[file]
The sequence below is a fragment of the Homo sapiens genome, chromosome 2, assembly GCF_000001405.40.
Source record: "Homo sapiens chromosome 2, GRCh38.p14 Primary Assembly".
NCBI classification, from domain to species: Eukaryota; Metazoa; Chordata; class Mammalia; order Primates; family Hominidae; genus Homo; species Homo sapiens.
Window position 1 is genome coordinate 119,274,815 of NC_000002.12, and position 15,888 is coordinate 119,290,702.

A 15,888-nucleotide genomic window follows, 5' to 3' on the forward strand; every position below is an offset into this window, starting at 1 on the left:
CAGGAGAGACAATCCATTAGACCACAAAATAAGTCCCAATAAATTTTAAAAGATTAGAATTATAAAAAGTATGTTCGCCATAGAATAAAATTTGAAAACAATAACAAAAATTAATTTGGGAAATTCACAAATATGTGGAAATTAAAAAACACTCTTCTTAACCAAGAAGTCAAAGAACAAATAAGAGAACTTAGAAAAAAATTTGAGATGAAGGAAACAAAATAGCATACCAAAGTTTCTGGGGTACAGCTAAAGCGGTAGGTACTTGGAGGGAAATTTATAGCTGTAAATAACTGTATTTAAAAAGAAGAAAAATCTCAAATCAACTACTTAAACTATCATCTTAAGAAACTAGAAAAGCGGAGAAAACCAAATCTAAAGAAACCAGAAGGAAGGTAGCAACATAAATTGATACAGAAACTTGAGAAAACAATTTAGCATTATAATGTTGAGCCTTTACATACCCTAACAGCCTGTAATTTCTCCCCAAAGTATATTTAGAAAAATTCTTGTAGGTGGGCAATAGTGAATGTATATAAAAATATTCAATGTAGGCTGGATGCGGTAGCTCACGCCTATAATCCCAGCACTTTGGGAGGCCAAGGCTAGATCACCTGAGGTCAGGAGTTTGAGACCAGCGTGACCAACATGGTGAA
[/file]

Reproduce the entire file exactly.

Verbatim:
The sequence below is a fragment of the Homo sapiens genome, chromosome 2, assembly GCF_000001405.40.
Source record: "Homo sapiens chromosome 2, GRCh38.p14 Primary Assembly".
NCBI classification, from domain to species: Eukaryota; Metazoa; Chordata; class Mammalia; order Primates; family Hominidae; genus Homo; species Homo sapiens.
Window position 1 is genome coordinate 119,274,815 of NC_000002.12, and position 15,888 is coordinate 119,290,702.

A 15,888-nucleotide genomic window follows, 5' to 3' on the forward strand; every position below is an offset into this window, starting at 1 on the left:
CAGGAGAGACAATCCATTAGACCACAAAATAAGTCCCAATAAATTTTAAAAGATTAGAATTATAAAAAGTATGTTCGCCATAGAATAAAATTTGAAAACAATAACAAAAATTAATTTGGGAAATTCACAAATATGTGGAAATTAAAAAACACTCTTCTTAACCAAGAAGTCAAAGAACAAATAAGAGAACTTAGAAAAAAATTTGAGATGAAGGAAACAAAATAGCATACCAAAGTTTCTGGGGTACAGCTAAAGCGGTAGGTACTTGGAGGGAAATTTATAGCTGTAAATAACTGTATTTAAAAAGAAGAAAAATCTCAAATCAACTACTTAAACTATCATCTTAAGAAACTAGAAAAGCGGAGAAAACCAAATCTAAAGAAACCAGAAGGAAGGTAGCAACATAAATTGATACAGAAACTTGAGAAAACAATTTAGCATTATAATGTTGAGCCTTTACATACCCTAACAGCCTGTAATTTCTCCCCAAAGTATATTTAGAAAAATTCTTGTAGGTGGGCAATAGTGAATGTATATAAAAATATTCAATGTAGGCTGGATGCGGTAGCTCACGCCTATAATCCCAGCACTTTGGGAGGCCAAGGCTAGATCACCTGAGGTCAGGAGTTTGAGACCAGCGTGACCAACATGGTGAA